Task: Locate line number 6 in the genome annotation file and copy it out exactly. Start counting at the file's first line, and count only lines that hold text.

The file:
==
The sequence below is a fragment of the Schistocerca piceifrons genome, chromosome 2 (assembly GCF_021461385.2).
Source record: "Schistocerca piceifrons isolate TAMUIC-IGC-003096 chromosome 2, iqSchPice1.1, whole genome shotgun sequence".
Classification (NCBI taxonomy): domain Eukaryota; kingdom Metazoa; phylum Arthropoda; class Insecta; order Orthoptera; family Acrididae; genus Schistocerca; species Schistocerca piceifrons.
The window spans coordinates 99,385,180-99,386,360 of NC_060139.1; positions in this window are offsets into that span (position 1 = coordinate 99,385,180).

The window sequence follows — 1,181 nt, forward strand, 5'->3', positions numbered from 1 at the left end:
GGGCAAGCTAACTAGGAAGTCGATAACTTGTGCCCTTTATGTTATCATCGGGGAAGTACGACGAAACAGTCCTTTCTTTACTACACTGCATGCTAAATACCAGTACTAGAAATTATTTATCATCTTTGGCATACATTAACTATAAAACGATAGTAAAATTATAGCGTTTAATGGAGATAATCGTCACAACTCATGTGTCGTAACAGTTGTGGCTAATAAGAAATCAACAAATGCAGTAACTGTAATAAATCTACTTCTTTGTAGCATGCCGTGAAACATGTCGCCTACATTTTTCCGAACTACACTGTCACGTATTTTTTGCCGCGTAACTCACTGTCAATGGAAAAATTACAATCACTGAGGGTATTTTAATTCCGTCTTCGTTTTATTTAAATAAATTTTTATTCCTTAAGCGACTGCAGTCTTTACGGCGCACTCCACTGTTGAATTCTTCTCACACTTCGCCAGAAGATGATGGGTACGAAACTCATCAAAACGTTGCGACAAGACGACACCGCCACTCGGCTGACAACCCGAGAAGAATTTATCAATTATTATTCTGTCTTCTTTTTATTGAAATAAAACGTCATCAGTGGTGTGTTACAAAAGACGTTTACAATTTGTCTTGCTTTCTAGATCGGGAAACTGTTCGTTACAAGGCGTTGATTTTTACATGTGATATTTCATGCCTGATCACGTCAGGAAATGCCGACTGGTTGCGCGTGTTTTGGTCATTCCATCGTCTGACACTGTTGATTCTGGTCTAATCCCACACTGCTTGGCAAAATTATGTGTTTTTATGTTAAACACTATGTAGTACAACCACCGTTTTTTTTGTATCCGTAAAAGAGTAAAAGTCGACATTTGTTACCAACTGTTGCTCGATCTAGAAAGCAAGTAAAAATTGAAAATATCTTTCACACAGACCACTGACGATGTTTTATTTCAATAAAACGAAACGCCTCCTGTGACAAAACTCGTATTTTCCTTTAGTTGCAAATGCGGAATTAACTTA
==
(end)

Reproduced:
GGGCAAGCTAACTAGGAAGTCGATAACTTGTGCCCTTTATGTTATCATCGGGGAAGTACGACGAAACAGTCCTTTCTTTACTACACTGCATGCTAAATACCAGTACTAGAAATTATTTATCATCTTTGGCATACATTAACTATAAAACGATAGTAAAATTATAGCGTTTAATGGAGATAATCGTCACAACTCATGTGTCGTAACAGTTGTGGCTAATAAGAAATCAACAAATGCAGTAACTGTAATAAATCTACTTCTTTGTAGCATGCCGTGAAACATGTCGCCTACATTTTTCCGAACTACACTGTCACGTATTTTTTGCCGCGTAACTCACTGTCAATGGAAAAATTACAATCACTGAGGGTATTTTAATTCCGTCTTCGTTTTATTTAAATAAATTTTTATTCCTTAAGCGACTGCAGTCTTTACGGCGCACTCCACTGTTGAATTCTTCTCACACTTCGCCAGAAGATGATGGGTACGAAACTCATCAAAACGTTGCGACAAGACGACACCGCCACTCGGCTGACAACCCGAGAAGAATTTATCAATTATTATTCTGTCTTCTTTTTATTGAAATAAAACGTCATCAGTGGTGTGTTACAAAAGACGTTTACAATTTGTCTTGCTTTCTAGATCGGGAAACTGTTCGTTACAAGGCGTTGATTTTTACATGTGATATTTCATGCCTGATCACGTCAGGAAATGCCGACTGGTTGCGCGTGTTTTGGTCATTCCATCGTCTGACACTGTTGATTCTGGTCTAATCCCACACTGCTTGGCAAAATTATGTGTTTTTATGTTAAACACTATGTAGTACAACCACCGTTTTTTTTGTATCCGTAAAAGAGTAAAAGTCGACATTTGTTACCAACTGTTGCTCGATCTAGAAAGCAAGTAAAAATTGAAAATATCTTTCACACAGACCACTGACGATGTTTTATTTCAATAAAACGAAACGCCTCCTGTGACAAAACTCGTATTTTCCTTTAGTTGCAAATGCGGAATTAACTTA